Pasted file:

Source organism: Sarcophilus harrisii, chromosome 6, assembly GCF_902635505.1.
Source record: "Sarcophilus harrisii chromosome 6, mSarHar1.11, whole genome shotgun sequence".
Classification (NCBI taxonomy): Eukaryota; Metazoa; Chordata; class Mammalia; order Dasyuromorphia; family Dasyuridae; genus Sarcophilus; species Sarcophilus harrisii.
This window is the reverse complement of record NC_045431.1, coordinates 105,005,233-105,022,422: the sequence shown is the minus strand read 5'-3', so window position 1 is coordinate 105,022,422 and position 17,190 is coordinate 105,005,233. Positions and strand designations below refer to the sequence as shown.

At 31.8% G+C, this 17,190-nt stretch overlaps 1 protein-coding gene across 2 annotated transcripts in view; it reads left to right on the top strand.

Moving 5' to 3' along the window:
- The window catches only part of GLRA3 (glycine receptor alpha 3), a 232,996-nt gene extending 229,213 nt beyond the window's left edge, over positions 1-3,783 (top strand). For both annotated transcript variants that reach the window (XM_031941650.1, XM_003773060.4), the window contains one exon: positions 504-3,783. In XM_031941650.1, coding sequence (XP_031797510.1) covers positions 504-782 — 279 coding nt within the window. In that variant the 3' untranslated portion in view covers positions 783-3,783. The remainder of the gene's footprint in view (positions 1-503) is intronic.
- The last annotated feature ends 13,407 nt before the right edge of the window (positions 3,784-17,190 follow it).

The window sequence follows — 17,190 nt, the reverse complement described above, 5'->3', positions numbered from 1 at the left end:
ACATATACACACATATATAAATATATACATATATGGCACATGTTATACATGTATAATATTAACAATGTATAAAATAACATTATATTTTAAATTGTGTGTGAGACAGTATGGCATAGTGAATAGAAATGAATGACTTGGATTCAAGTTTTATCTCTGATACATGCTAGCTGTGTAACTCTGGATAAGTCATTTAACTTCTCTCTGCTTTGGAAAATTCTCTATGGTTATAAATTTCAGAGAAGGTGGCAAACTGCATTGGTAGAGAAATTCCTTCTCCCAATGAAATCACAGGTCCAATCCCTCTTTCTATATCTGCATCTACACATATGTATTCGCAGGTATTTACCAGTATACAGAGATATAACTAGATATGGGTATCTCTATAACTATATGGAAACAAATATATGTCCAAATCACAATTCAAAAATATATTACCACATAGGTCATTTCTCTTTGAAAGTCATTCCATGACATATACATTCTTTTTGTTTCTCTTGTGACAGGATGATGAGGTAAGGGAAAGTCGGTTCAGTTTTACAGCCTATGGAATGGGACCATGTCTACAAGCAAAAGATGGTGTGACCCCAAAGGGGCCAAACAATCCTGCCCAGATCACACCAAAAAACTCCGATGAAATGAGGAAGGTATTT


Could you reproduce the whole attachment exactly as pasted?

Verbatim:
Source organism: Sarcophilus harrisii, chromosome 6, assembly GCF_902635505.1.
Source record: "Sarcophilus harrisii chromosome 6, mSarHar1.11, whole genome shotgun sequence".
Classification (NCBI taxonomy): Eukaryota; Metazoa; Chordata; class Mammalia; order Dasyuromorphia; family Dasyuridae; genus Sarcophilus; species Sarcophilus harrisii.
This window is the reverse complement of record NC_045431.1, coordinates 105,005,233-105,022,422: the sequence shown is the minus strand read 5'-3', so window position 1 is coordinate 105,022,422 and position 17,190 is coordinate 105,005,233. Positions and strand designations below refer to the sequence as shown.

At 31.8% G+C, this 17,190-nt stretch overlaps 1 protein-coding gene across 2 annotated transcripts in view; it reads left to right on the top strand.

Moving 5' to 3' along the window:
- The window catches only part of GLRA3 (glycine receptor alpha 3), a 232,996-nt gene extending 229,213 nt beyond the window's left edge, over positions 1-3,783 (top strand). For both annotated transcript variants that reach the window (XM_031941650.1, XM_003773060.4), the window contains one exon: positions 504-3,783. In XM_031941650.1, coding sequence (XP_031797510.1) covers positions 504-782 — 279 coding nt within the window. In that variant the 3' untranslated portion in view covers positions 783-3,783. The remainder of the gene's footprint in view (positions 1-503) is intronic.
- The last annotated feature ends 13,407 nt before the right edge of the window (positions 3,784-17,190 follow it).

The window sequence follows — 17,190 nt, the reverse complement described above, 5'->3', positions numbered from 1 at the left end:
ACATATACACACATATATAAATATATACATATATGGCACATGTTATACATGTATAATATTAACAATGTATAAAATAACATTATATTTTAAATTGTGTGTGAGACAGTATGGCATAGTGAATAGAAATGAATGACTTGGATTCAAGTTTTATCTCTGATACATGCTAGCTGTGTAACTCTGGATAAGTCATTTAACTTCTCTCTGCTTTGGAAAATTCTCTATGGTTATAAATTTCAGAGAAGGTGGCAAACTGCATTGGTAGAGAAATTCCTTCTCCCAATGAAATCACAGGTCCAATCCCTCTTTCTATATCTGCATCTACACATATGTATTCGCAGGTATTTACCAGTATACAGAGATATAACTAGATATGGGTATCTCTATAACTATATGGAAACAAATATATGTCCAAATCACAATTCAAAAATATATTACCACATAGGTCATTTCTCTTTGAAAGTCATTCCATGACATATACATTCTTTTTGTTTCTCTTGTGACAGGATGATGAGGTAAGGGAAAGTCGGTTCAGTTTTACAGCCTATGGAATGGGACCATGTCTACAAGCAAAAGATGGTGTGACCCCAAAGGGGCCAAACAATCCTGCCCAGATCACACCAAAAAACTCCGATGAAATGAGGAAGGTATTT